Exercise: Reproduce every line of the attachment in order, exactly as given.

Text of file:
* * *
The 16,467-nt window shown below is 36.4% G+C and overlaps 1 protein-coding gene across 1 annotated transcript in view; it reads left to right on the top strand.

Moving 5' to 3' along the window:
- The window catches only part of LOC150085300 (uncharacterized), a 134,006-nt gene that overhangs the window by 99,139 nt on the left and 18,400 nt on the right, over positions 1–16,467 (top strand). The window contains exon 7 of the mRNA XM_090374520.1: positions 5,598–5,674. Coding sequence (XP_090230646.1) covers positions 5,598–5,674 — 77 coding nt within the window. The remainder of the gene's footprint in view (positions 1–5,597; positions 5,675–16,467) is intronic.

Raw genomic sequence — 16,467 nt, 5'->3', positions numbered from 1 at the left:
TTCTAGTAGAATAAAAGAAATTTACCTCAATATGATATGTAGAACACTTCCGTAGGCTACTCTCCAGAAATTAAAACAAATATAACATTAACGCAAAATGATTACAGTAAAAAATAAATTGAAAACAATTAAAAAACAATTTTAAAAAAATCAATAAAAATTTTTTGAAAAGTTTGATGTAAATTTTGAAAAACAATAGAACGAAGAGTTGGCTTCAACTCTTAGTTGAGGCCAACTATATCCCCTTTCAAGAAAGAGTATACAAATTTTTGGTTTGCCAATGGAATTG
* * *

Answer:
The 16,467-nt window shown below is 36.4% G+C and overlaps 1 protein-coding gene across 1 annotated transcript in view; it reads left to right on the top strand.

Moving 5' to 3' along the window:
- The window catches only part of LOC150085300 (uncharacterized), a 134,006-nt gene that overhangs the window by 99,139 nt on the left and 18,400 nt on the right, over positions 1–16,467 (top strand). The window contains exon 7 of the mRNA XM_090374520.1: positions 5,598–5,674. Coding sequence (XP_090230646.1) covers positions 5,598–5,674 — 77 coding nt within the window. The remainder of the gene's footprint in view (positions 1–5,597; positions 5,675–16,467) is intronic.

Raw genomic sequence — 16,467 nt, 5'->3', positions numbered from 1 at the left:
TTCTAGTAGAATAAAAGAAATTTACCTCAATATGATATGTAGAACACTTCCGTAGGCTACTCTCCAGAAATTAAAACAAATATAACATTAACGCAAAATGATTACAGTAAAAAATAAATTGAAAACAATTAAAAAACAATTTTAAAAAAATCAATAAAAATTTTTTGAAAAGTTTGATGTAAATTTTGAAAAACAATAGAACGAAGAGTTGGCTTCAACTCTTAGTTGAGGCCAACTATATCCCCTTTCAAGAAAGAGTATACAAATTTTTGGTTTGCCAATGGAATTG